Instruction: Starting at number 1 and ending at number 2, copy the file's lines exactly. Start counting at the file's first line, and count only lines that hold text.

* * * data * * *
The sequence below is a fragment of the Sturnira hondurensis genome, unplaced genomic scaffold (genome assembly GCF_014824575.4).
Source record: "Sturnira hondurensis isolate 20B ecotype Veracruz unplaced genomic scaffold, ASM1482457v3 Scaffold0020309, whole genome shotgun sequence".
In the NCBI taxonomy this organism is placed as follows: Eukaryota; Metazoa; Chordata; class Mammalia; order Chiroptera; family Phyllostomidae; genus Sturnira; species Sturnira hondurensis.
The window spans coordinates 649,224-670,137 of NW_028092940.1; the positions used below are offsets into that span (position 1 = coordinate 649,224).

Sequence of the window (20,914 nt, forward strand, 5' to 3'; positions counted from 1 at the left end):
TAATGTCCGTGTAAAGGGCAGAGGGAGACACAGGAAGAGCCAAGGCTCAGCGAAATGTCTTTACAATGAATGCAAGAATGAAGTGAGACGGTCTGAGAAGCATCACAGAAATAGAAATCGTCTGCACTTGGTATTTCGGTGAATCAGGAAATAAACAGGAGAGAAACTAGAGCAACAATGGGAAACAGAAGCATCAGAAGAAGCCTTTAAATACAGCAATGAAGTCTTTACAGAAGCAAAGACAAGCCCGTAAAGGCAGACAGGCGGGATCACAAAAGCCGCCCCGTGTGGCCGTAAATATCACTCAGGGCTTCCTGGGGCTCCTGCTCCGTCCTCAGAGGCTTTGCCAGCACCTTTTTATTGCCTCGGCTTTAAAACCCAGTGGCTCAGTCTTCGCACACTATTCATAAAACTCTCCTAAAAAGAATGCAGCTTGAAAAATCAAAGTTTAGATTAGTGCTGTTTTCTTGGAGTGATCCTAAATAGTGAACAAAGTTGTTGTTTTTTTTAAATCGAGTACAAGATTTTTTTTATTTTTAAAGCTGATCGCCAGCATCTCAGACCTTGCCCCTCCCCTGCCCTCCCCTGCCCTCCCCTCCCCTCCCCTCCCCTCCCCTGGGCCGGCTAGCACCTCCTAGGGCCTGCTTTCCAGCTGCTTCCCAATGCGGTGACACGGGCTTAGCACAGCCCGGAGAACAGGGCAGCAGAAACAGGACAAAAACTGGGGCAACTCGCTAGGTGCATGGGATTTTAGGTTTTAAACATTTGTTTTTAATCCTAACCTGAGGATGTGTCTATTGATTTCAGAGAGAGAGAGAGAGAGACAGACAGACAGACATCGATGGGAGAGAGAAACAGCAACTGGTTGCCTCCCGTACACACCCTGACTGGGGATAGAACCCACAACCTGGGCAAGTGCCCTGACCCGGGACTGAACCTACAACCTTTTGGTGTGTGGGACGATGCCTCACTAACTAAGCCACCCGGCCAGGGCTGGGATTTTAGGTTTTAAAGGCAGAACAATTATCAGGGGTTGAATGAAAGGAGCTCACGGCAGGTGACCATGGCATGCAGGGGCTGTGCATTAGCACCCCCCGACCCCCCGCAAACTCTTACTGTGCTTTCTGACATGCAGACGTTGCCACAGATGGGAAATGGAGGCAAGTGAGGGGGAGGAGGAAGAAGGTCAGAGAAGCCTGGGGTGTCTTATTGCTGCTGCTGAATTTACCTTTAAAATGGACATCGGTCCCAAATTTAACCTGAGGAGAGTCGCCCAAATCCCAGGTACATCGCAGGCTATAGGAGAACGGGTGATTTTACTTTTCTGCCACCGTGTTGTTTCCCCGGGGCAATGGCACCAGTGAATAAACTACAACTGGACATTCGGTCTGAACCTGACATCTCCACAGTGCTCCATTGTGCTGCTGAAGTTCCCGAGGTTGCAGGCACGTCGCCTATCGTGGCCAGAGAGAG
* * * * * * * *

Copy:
The sequence below is a fragment of the Sturnira hondurensis genome, unplaced genomic scaffold (genome assembly GCF_014824575.4).
Source record: "Sturnira hondurensis isolate 20B ecotype Veracruz unplaced genomic scaffold, ASM1482457v3 Scaffold0020309, whole genome shotgun sequence".